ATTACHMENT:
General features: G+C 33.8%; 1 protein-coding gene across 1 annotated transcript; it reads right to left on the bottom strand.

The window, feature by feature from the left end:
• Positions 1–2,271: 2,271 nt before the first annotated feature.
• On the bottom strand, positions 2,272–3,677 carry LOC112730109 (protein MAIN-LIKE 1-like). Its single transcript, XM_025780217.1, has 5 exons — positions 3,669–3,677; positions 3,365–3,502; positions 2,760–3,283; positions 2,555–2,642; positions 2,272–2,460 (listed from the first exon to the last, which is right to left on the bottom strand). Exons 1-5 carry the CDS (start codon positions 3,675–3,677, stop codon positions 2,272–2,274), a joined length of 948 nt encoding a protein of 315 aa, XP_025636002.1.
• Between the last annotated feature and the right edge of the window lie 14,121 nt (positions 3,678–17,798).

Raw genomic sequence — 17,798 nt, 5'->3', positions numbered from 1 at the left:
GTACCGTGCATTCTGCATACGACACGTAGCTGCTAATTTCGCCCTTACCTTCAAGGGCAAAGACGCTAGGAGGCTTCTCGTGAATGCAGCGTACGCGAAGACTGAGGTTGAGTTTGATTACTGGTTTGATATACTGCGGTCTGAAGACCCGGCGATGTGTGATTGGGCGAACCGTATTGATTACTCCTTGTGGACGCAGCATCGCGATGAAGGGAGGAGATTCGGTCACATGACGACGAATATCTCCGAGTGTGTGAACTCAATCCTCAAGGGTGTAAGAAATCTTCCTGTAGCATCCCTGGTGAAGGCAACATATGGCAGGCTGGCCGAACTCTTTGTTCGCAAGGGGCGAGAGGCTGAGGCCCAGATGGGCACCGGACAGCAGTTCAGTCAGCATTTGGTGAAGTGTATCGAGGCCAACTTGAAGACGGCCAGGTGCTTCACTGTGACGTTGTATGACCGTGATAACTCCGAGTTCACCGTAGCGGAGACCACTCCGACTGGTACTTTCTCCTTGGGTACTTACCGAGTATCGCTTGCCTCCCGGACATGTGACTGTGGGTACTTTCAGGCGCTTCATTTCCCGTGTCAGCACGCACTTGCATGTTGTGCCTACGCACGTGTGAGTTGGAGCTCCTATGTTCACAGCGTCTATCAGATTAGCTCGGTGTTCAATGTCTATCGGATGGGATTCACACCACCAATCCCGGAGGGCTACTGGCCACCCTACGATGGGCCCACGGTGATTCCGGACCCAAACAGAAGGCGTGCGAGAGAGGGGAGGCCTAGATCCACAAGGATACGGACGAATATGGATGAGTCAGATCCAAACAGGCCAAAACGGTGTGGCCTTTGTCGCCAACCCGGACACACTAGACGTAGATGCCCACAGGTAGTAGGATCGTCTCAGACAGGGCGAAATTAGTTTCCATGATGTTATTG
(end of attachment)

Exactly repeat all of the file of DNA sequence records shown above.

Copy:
General features: G+C 33.8%; 1 protein-coding gene across 1 annotated transcript; it reads right to left on the bottom strand.

The window, feature by feature from the left end:
• Positions 1–2,271: 2,271 nt before the first annotated feature.
• On the bottom strand, positions 2,272–3,677 carry LOC112730109 (protein MAIN-LIKE 1-like). Its single transcript, XM_025780217.1, has 5 exons — positions 3,669–3,677; positions 3,365–3,502; positions 2,760–3,283; positions 2,555–2,642; positions 2,272–2,460 (listed from the first exon to the last, which is right to left on the bottom strand). Exons 1-5 carry the CDS (start codon positions 3,675–3,677, stop codon positions 2,272–2,274), a joined length of 948 nt encoding a protein of 315 aa, XP_025636002.1.
• Between the last annotated feature and the right edge of the window lie 14,121 nt (positions 3,678–17,798).

Raw genomic sequence — 17,798 nt, 5'->3', positions numbered from 1 at the left:
GTACCGTGCATTCTGCATACGACACGTAGCTGCTAATTTCGCCCTTACCTTCAAGGGCAAAGACGCTAGGAGGCTTCTCGTGAATGCAGCGTACGCGAAGACTGAGGTTGAGTTTGATTACTGGTTTGATATACTGCGGTCTGAAGACCCGGCGATGTGTGATTGGGCGAACCGTATTGATTACTCCTTGTGGACGCAGCATCGCGATGAAGGGAGGAGATTCGGTCACATGACGACGAATATCTCCGAGTGTGTGAACTCAATCCTCAAGGGTGTAAGAAATCTTCCTGTAGCATCCCTGGTGAAGGCAACATATGGCAGGCTGGCCGAACTCTTTGTTCGCAAGGGGCGAGAGGCTGAGGCCCAGATGGGCACCGGACAGCAGTTCAGTCAGCATTTGGTGAAGTGTATCGAGGCCAACTTGAAGACGGCCAGGTGCTTCACTGTGACGTTGTATGACCGTGATAACTCCGAGTTCACCGTAGCGGAGACCACTCCGACTGGTACTTTCTCCTTGGGTACTTACCGAGTATCGCTTGCCTCCCGGACATGTGACTGTGGGTACTTTCAGGCGCTTCATTTCCCGTGTCAGCACGCACTTGCATGTTGTGCCTACGCACGTGTGAGTTGGAGCTCCTATGTTCACAGCGTCTATCAGATTAGCTCGGTGTTCAATGTCTATCGGATGGGATTCACACCACCAATCCCGGAGGGCTACTGGCCACCCTACGATGGGCCCACGGTGATTCCGGACCCAAACAGAAGGCGTGCGAGAGAGGGGAGGCCTAGATCCACAAGGATACGGACGAATATGGATGAGTCAGATCCAAACAGGCCAAAACGGTGTGGCCTTTGTCGCCAACCCGGACACACTAGACGTAGATGCCCACAGGTAGTAGGATCGTCTCAGACAGGGCGAAATTAGTTTCCATGATGTTATTG